How amended election-related laws will reshape Thailand’s political landscape
Ten draft bills to amend election laws will be deliberated by Parliament this Thursday and Friday (Feb 24-25) – but most are expected to hit obstacles.
The bills are designed to amend two organic laws – the MP Election Act and the Political Parties Act – to reflect earlier constitutional changes to revive the two-ballot voting system and change the House’s composition to 400 constituency MPs and 100 party-list MPs.
The March 2019 general election used a single ballot to elect 350 constituency MPs and 150 party-list MPs.
Under the microscope
Of the 10 bills, four cover changes to the electoral law and six to the political party law.
The four electoral bills were drawn up separately by ruling coalition parties, the opposition camp, the opposition Move Forward Party, and the Election Commission (EC), which was submitted for parliamentary deliberation by the Cabinet.
The six political party bills were proposed separately by the EC, coalition parties, the opposition, opposition leader Pheu Thai, Move Forward, and the ruling Palang Pracharath Party.
Government whips have agreed that the coalition parties will base their amendments to the MP Election Act on the EC draft, according to Nikorn Chamnong, a senior whip from the coalition Chartthai Pattana Party.
Meanwhile, for the Political Parties Act, the government side will focus on the coalition parties’ amendment bill, not the EC draft. “The bill drafted by the EC and submitted by Cabinet does not cover all the necessary changes,” he explained.
Parliamentary readings of all 10 bills are due to be completed by August before any amendments are submitted for royal endorsement.
However, pessimistic analysts doubt any of the amendment bills will make it through all three readings.
From one ballot to two
Most observers, though, expect the amendments for the election of MPs and political parties to sail through Parliament, as their revisions are needed to comply with earlier changes made to the Constitution.
The new electoral system will be used in the next general election, which will come after the House completes its four-year term in March next year – unless Prime Minister Prayut Chan-o-cha opts for early dissolution.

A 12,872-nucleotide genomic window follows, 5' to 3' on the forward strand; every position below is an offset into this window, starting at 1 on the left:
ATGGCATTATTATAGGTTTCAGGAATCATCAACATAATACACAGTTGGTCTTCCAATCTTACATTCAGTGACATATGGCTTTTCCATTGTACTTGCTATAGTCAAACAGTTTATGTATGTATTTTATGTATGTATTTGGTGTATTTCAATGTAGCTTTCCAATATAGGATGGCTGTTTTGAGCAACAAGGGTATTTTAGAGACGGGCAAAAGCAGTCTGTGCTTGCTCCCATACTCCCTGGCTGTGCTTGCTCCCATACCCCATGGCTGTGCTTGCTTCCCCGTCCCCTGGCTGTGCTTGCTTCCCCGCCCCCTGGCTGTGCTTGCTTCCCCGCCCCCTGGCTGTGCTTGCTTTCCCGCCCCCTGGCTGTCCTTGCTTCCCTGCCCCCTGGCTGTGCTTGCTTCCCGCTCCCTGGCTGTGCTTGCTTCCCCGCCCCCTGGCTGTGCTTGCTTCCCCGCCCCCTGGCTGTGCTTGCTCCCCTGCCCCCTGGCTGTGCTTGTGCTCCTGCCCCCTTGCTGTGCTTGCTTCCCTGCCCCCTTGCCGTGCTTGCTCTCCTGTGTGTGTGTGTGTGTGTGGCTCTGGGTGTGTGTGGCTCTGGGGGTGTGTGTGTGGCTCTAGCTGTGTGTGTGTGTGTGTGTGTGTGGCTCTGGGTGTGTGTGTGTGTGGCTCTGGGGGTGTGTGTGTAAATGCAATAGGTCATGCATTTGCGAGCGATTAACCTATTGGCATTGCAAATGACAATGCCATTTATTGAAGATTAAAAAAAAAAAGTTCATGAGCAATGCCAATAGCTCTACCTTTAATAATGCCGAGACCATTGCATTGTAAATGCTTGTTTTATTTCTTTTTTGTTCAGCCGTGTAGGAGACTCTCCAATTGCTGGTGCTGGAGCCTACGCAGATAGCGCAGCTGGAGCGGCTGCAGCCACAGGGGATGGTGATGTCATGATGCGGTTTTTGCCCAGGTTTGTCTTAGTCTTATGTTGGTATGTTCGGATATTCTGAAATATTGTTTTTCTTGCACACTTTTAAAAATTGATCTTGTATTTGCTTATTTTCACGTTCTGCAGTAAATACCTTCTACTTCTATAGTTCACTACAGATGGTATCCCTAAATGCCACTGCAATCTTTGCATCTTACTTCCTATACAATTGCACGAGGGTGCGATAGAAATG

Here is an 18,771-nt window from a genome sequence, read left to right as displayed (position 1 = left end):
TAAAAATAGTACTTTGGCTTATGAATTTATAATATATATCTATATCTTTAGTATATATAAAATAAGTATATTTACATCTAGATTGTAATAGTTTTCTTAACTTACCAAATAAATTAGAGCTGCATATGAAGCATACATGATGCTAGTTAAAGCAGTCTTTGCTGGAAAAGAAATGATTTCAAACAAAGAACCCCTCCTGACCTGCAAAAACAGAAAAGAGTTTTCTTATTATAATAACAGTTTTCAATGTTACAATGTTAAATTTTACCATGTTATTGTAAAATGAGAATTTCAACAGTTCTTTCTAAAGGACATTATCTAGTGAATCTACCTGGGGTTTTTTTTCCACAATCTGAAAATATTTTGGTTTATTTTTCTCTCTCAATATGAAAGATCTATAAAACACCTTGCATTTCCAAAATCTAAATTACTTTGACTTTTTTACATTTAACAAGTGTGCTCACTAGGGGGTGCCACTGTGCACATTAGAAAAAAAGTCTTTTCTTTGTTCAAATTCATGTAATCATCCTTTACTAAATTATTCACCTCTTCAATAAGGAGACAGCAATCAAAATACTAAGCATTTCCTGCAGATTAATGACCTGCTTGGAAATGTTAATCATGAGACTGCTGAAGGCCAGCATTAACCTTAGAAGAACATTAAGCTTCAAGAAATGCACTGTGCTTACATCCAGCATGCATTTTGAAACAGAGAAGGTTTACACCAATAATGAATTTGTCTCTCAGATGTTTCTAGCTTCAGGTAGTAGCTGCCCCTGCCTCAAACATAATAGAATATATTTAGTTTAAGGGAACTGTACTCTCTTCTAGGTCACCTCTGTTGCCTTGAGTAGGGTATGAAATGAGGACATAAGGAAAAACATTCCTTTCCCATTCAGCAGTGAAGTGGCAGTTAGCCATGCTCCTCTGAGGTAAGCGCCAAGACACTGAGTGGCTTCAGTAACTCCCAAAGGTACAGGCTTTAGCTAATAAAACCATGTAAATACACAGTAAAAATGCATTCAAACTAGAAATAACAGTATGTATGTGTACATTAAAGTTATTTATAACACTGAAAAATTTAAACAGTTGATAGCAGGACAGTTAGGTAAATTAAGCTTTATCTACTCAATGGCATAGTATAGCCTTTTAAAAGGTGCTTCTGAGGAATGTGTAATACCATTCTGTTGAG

Small and medium-size parties have opposed the two-ballot system, which they say is beneficial to bigger parties and damages their chances of winning constituency and party-list seats.
Many analysts reckon a large party like Pheu Thai has strong chance of winning by a landslide in the next general election. In the previous election, under the single-ballot system, Pheu Thai won plenty of constituencies but no party-list seats.
The revived two-ballot system is also expected to benefit the coalition Democrat Party. Through the dedicated party-list ballot, the Democrats should attract strong support from their loyal voters, observers say.
Pheu Thai’s draft bill seeks to amend the Political Parties Act so parties can accept advice from non-member outsiders — an offense that currently carries a penalty of disbandment.
The bill is aimed at “removing any ambiguity in the law”, Pheu Thai leader Chonlanan Srikaew said, though critics view it as paving the way for self-exiled former PM Thaksin Shinawatra to officially exert influence over the party. Thaksin’s recent moves have sparked several complaints that he is interfering in the party.
Analysts reckon that Pheu Thai’s amendment is unlikely to be approved by Parliament.
Universal candidacy number